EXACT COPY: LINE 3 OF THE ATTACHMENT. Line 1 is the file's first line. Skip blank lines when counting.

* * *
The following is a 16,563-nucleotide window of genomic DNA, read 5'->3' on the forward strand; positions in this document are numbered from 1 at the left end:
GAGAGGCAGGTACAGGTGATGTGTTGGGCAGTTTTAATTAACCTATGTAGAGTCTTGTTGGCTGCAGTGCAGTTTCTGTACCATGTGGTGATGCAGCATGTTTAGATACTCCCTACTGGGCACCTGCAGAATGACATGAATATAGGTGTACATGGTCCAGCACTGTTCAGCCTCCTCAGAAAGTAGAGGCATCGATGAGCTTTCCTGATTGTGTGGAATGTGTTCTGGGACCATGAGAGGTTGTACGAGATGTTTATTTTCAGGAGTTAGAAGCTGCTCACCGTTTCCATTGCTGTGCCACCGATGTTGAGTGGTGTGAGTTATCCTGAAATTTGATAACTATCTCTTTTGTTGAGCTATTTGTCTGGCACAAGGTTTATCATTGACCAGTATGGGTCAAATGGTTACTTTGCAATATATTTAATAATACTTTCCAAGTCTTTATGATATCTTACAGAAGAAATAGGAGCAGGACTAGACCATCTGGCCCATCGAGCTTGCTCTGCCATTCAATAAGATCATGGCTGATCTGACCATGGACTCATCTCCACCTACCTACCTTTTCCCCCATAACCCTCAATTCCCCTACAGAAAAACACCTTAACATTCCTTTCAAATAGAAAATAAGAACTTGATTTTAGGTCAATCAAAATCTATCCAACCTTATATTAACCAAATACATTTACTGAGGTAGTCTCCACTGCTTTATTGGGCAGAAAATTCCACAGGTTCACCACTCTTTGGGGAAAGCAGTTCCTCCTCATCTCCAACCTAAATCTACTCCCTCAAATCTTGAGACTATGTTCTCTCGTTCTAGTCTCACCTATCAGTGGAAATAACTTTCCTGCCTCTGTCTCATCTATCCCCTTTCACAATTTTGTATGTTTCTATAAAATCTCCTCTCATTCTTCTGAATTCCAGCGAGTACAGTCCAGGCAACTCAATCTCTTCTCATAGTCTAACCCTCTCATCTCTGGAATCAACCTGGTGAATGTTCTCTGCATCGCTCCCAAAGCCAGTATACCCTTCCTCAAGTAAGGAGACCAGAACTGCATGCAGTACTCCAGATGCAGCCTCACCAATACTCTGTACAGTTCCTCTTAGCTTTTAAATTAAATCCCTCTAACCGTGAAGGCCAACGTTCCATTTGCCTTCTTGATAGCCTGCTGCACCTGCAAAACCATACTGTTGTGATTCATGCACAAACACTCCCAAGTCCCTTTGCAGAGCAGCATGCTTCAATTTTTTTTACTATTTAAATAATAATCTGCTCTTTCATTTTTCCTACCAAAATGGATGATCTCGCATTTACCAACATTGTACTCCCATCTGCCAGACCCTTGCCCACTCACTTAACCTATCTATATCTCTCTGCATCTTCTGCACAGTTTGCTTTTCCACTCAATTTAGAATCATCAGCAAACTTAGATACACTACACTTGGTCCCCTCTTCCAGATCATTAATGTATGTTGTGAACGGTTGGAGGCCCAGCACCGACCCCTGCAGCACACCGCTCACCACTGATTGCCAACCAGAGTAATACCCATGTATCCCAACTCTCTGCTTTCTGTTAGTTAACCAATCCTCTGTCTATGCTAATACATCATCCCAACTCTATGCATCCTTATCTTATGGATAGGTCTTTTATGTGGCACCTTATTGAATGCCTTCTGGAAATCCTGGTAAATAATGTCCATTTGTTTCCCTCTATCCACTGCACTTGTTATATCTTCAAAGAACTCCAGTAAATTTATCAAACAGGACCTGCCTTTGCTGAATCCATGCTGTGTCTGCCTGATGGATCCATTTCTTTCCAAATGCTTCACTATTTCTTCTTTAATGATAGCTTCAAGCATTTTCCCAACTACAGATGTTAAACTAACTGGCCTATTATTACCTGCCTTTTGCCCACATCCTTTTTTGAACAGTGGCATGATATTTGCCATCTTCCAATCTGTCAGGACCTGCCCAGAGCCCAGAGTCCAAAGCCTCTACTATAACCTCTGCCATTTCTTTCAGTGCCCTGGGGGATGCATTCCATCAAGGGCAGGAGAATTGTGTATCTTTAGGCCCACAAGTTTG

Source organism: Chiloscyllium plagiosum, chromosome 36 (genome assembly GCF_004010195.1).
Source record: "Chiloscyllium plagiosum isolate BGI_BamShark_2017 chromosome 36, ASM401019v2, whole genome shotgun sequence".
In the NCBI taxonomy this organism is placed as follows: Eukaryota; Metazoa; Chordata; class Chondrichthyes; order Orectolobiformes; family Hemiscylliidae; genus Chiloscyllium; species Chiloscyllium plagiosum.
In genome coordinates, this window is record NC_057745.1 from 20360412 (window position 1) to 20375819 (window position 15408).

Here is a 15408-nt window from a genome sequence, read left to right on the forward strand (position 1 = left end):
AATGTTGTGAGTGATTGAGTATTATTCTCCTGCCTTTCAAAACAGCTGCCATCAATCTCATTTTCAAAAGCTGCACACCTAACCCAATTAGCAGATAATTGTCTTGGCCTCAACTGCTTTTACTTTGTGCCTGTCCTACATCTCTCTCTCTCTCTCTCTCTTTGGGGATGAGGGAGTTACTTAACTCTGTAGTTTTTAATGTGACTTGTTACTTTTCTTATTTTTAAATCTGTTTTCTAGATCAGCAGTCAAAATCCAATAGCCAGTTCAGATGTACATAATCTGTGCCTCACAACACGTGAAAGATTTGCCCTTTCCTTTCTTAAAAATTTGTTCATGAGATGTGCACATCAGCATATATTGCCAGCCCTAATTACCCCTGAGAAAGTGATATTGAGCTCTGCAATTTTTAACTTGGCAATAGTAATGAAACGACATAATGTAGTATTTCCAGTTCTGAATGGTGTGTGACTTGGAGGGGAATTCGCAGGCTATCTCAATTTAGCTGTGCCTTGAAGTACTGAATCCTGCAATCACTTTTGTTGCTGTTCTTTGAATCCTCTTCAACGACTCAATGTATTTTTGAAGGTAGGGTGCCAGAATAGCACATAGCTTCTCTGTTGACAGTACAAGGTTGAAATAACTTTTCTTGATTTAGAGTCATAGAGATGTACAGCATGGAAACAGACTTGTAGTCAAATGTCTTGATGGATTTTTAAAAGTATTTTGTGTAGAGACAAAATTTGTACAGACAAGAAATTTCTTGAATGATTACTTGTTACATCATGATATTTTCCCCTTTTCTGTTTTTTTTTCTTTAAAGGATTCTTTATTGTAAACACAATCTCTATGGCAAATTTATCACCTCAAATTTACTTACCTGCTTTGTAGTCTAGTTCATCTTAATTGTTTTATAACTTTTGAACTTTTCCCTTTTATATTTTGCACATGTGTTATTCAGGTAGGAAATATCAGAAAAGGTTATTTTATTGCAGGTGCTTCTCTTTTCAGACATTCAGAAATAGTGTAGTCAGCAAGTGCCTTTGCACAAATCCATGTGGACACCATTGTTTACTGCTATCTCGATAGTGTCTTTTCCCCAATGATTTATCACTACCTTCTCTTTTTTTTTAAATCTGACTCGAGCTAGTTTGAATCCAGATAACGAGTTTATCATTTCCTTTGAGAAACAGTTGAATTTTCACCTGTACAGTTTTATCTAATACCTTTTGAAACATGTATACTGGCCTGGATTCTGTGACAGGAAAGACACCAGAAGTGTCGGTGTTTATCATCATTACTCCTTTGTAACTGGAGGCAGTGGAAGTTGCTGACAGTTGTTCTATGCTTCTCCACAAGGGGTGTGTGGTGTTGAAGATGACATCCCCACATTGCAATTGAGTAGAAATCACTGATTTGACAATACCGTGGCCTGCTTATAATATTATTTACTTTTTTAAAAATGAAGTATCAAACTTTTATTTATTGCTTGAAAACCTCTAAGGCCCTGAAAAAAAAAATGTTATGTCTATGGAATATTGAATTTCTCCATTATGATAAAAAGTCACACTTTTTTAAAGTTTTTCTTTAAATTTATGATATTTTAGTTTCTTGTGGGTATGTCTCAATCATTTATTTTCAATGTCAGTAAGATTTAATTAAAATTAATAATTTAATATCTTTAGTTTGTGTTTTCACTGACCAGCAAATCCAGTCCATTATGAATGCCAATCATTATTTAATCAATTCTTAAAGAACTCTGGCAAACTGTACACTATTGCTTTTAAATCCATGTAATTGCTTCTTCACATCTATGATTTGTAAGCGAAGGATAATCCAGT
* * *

Source organism: Chiloscyllium plagiosum, chromosome 36 (genome assembly GCF_004010195.1).